Since the latest changes to its privacy controls, Facebook has faced serious criticism from industry watchers and users.

Among the site’s biggest critics are Canadian-based Web architects, Joseph Dee and Matthew Milan. They created in protest, and have over 15,000 users committed to leaving their Facebook accounts behind on May 31.

On their Web site organizers claim, “Facebook gives you choices about how to manage your data, but they aren’t fair choices, and while the onus is on the individual to manage these choices, Facebook makes it […] difficult for the average user to understand or manage this.”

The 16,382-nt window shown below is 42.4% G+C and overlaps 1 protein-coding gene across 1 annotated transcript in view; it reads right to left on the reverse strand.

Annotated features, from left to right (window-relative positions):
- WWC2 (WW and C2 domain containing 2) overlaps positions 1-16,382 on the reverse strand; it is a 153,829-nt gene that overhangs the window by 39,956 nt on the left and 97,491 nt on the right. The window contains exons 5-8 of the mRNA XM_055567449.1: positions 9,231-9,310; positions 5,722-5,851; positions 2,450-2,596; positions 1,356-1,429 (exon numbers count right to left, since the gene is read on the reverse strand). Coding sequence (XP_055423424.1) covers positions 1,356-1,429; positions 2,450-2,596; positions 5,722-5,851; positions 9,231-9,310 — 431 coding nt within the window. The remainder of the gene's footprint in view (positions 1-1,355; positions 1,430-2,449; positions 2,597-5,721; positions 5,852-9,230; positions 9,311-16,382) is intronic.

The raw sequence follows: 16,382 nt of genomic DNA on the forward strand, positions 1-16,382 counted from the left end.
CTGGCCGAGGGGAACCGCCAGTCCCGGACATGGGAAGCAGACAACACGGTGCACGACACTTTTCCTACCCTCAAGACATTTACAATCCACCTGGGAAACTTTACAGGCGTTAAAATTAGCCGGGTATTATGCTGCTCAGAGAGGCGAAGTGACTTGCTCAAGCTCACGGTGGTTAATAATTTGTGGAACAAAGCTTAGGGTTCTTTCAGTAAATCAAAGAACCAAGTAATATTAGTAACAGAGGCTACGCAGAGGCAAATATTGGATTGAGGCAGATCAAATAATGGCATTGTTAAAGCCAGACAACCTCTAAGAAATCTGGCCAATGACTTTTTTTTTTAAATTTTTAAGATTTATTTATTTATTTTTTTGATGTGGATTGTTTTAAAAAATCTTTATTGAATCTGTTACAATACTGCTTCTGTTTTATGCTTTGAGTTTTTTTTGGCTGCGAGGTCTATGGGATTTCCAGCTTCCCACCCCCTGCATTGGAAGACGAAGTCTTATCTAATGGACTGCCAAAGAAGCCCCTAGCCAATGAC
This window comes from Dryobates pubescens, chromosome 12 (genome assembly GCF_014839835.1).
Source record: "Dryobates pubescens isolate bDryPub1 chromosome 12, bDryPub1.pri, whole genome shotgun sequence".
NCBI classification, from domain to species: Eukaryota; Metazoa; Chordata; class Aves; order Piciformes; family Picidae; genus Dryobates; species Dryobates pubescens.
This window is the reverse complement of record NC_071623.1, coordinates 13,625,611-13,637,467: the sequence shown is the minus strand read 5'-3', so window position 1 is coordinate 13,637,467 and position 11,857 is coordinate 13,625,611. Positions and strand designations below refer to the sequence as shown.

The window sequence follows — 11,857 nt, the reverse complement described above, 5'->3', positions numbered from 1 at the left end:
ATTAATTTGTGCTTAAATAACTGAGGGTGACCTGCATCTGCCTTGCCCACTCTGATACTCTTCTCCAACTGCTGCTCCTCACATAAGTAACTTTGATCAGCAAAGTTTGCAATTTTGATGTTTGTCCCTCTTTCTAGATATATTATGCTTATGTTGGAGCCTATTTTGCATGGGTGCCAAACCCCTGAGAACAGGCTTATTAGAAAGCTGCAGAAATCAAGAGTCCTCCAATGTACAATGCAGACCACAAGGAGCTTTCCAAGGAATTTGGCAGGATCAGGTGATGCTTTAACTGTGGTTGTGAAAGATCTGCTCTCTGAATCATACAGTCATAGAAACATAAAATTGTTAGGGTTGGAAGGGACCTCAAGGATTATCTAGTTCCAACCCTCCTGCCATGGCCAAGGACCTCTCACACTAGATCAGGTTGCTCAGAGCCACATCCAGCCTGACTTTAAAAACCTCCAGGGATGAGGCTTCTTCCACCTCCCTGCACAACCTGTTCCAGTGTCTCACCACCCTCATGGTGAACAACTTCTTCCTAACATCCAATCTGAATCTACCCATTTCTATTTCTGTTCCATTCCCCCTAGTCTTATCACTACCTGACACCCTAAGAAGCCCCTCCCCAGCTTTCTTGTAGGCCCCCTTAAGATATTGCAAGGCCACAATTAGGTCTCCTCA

“I’m in communications so it’s relevant to my career,” says Esther Akutekha, a publicist at Wahida Clark Publishing via e-mail. “However personally I’m no longer a huge fan. I don’t check it as much as when it first came out, or use many of the features but I’ve considered deleting it all together.”?

Facebook CEO Mark Zuckerberg responded to the criticism in a Washington Post column May 24, writing, “Sometimes we grow too fast and after listening to recent concerns, we’re responding.”

He announced that the social networking Web site would release simplified privacy controls on May 26.

While that may be enough to address the privacy concerns of many users, Dee and Milan stress a larger concern – the “future of the Web as an open, safe, and human place.”


Melissa Jones

Special to the AFRO